The Santa Barbara Sheriff’s Office’s newly formed Crisis Intervention Co-Response Team, which pairs mental-health case workers with deputies in the field, successfully de-escalated a tense standoff in the Mission Canyon area that threatened to turn violent.
Michael Helman, a 56-year-old Santa Barbara man with a history of mental illness and criminal behavior, had allegedly broken into his family’s home on May 22 and refused to leave. “He had access to firearms in the house and threatened to harm family members or law enforcement personnel if they tried to remove him,” said Sheriff’s Office spokesperson Kelly Hoover. As a precaution, authorities evacuated nearby homes, but soon after, the Co-Response Team was able to talk Helman down. He was arrested without further incident.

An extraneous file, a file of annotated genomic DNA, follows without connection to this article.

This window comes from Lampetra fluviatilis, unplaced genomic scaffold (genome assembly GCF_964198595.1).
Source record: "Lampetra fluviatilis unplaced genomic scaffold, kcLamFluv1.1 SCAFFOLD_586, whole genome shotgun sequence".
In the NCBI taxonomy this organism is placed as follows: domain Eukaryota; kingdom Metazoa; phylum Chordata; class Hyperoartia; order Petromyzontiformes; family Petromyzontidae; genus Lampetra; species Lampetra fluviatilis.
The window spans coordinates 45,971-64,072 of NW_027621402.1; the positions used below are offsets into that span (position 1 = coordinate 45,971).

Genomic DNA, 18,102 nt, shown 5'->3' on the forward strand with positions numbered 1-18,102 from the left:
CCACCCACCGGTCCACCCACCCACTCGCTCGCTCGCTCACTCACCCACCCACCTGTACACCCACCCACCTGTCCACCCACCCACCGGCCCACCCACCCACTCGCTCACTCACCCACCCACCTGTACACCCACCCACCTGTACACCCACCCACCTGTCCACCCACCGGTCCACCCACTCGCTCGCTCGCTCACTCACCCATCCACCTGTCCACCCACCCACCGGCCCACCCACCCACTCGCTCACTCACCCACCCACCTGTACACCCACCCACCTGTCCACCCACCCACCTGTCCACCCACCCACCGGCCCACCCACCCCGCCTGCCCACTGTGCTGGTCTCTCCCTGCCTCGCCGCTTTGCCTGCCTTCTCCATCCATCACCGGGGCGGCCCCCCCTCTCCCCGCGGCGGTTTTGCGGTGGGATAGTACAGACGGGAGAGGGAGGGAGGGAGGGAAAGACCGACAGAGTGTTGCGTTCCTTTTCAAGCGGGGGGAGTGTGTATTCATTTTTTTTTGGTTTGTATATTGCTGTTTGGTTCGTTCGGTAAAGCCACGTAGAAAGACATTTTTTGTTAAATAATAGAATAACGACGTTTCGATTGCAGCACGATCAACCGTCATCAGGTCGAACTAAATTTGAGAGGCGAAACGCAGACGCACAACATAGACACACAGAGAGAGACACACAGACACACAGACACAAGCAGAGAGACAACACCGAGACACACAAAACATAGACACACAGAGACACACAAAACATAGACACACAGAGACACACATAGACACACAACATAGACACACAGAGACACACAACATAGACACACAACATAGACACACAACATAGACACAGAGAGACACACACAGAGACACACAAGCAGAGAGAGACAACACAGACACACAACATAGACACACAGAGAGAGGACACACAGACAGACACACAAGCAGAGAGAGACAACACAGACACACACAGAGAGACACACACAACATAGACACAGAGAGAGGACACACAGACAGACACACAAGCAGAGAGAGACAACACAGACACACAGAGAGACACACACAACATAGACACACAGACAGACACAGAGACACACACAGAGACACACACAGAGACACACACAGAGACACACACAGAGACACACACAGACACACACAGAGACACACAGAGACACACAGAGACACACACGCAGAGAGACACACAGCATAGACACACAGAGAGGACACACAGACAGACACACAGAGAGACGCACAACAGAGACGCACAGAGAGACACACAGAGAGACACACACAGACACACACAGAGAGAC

Just 10 days earlier, on May 12, Helman was reportedly involved in a similarly combustible situation. His landlord had called 9-1-1 to report that Helman was banging on her bedroom door and making threatening statements. “The victim expressed that she did not feel safe to leave her locked bedroom,” Hoover said. Deputies and mental-health workers responded and determined Helman was experiencing a mental-health crisis. He was transported to the hospital, but Hoover would not say if or how he was treated, citing privacy laws.
Helman is being held in County Jail on charges stemming from both incidents. His bail is set at $75,000, and “He will be receiving services as determined necessary for his individualized needs,” Hoover said.
Back in 2010, Helman was arrested for driving nude through the San Roque neighborhood and periodically exiting his car to masturbate. He led police on a high-speed chase and evaded capture for some time, publicly masturbating again, this time near a preschool, before he crashed and was arrested. Helman was sentenced to nine years in prison, based partially on his criminal history that included convictions for drugs, theft, and battery. In 2007, he did a year in jail for threatening to kill a Ventura County prosecutor.